Simon: Al mentioned he was playing in a band and I am not sure how it came about, but it came up that I played drums. I asked when he was playing as I would like to come along and listen to his band. I went to a couple of gigs over a few months and thought no more of it. A few months later, Alan contacted me to say that his drummer and rhythm guitarist

wanted to leave, and would I be interested in coming along to a practice and see about standing in on a couple of upcoming gigs they had. This was in 2017 I think. I agreed and went along to a couple of practices and played the couple of gigs they had. I think at that time I assumed that I would just stand in and Al would continue to look for a full-time

drummer as I was already playing with another band. Fortunately, we all got on so well as a band that the guys asked me to stay, and I have been with them ever since.

Were any of you in any bands previously that people may have heard of?

Alan: We had all played in bands. Mike started as a keyboard played in his one band until they realised, he had a better voice than the singer!

Dave: I played in a local band called Scorch.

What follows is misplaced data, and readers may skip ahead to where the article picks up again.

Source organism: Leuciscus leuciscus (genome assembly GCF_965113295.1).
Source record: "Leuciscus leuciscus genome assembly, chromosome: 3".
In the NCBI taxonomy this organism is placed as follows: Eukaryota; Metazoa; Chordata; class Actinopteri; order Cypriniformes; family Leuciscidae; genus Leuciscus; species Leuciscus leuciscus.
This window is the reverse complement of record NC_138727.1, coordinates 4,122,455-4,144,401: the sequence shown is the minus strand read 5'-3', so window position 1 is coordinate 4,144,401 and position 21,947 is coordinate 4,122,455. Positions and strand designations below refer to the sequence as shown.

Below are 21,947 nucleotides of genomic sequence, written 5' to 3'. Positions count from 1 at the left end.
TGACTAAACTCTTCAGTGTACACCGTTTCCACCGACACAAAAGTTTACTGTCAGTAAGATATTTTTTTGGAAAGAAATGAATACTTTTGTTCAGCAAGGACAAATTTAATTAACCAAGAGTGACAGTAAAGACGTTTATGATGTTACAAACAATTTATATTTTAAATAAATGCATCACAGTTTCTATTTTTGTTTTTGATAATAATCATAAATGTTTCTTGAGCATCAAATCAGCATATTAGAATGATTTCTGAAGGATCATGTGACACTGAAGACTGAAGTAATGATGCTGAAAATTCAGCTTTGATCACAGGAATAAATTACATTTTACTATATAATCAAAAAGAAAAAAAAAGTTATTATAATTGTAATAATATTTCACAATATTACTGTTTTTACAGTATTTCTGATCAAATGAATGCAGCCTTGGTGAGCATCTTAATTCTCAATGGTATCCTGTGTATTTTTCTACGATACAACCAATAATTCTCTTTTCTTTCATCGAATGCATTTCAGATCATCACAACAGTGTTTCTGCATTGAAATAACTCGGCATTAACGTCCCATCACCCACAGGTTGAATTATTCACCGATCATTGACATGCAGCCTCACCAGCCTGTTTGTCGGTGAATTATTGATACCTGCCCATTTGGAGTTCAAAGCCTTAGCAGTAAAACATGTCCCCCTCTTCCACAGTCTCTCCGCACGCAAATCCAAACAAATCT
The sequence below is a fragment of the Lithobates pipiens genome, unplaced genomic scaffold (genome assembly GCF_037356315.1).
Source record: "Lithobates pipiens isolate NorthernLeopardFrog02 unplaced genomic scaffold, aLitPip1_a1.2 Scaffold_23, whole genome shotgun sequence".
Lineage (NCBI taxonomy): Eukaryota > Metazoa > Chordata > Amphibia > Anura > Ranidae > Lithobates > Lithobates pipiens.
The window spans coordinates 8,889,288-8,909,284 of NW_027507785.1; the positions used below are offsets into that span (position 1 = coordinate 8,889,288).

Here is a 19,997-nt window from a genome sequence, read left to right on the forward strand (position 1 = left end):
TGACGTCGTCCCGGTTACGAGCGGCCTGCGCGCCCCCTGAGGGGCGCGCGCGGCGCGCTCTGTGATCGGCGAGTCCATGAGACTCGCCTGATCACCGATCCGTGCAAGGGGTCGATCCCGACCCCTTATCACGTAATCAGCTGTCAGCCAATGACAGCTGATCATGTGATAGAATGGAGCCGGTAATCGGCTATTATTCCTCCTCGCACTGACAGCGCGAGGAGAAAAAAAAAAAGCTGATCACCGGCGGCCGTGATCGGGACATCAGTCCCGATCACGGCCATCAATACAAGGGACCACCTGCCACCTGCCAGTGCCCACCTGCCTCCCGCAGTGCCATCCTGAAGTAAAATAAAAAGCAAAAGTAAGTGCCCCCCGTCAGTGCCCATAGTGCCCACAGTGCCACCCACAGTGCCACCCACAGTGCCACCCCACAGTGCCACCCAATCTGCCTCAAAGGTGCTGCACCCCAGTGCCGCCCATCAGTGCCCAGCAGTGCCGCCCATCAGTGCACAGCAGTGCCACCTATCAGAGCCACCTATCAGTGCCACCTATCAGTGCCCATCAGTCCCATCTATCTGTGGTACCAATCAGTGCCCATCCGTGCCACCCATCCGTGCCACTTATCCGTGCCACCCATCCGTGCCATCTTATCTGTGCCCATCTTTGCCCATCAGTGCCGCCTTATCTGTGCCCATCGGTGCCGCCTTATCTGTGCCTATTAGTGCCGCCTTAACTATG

Si: I was in lots of bands locally. There is always someone looking for a drummer as no one wants to play drums as the amount of kit to lug around is massive. Everyone wants to stand at the front and look pretty with a guitar in their hands!!!!! None of the bands would have been heard of.

And who would you say were the main influences on KinStrife?

Si: Musically I would say any of the rock bands from the late eighties through to the nineties. I am influenced from all types of drummers. One of my favourites would be Phil Rudd from AC/DC. He is massively underrated, but a rock solid, no frills drummer. Another big favourite is Ian Paice. The guy is an absolute legend! I also appreciate lots of other drummers from John Bonham, his son Jason Bonham, Tommy Aldridge and many others. One of my favourite drummers to watch was Neil Peart. If there was ever anyone who was a true master at his craft and a total professional, it would be him.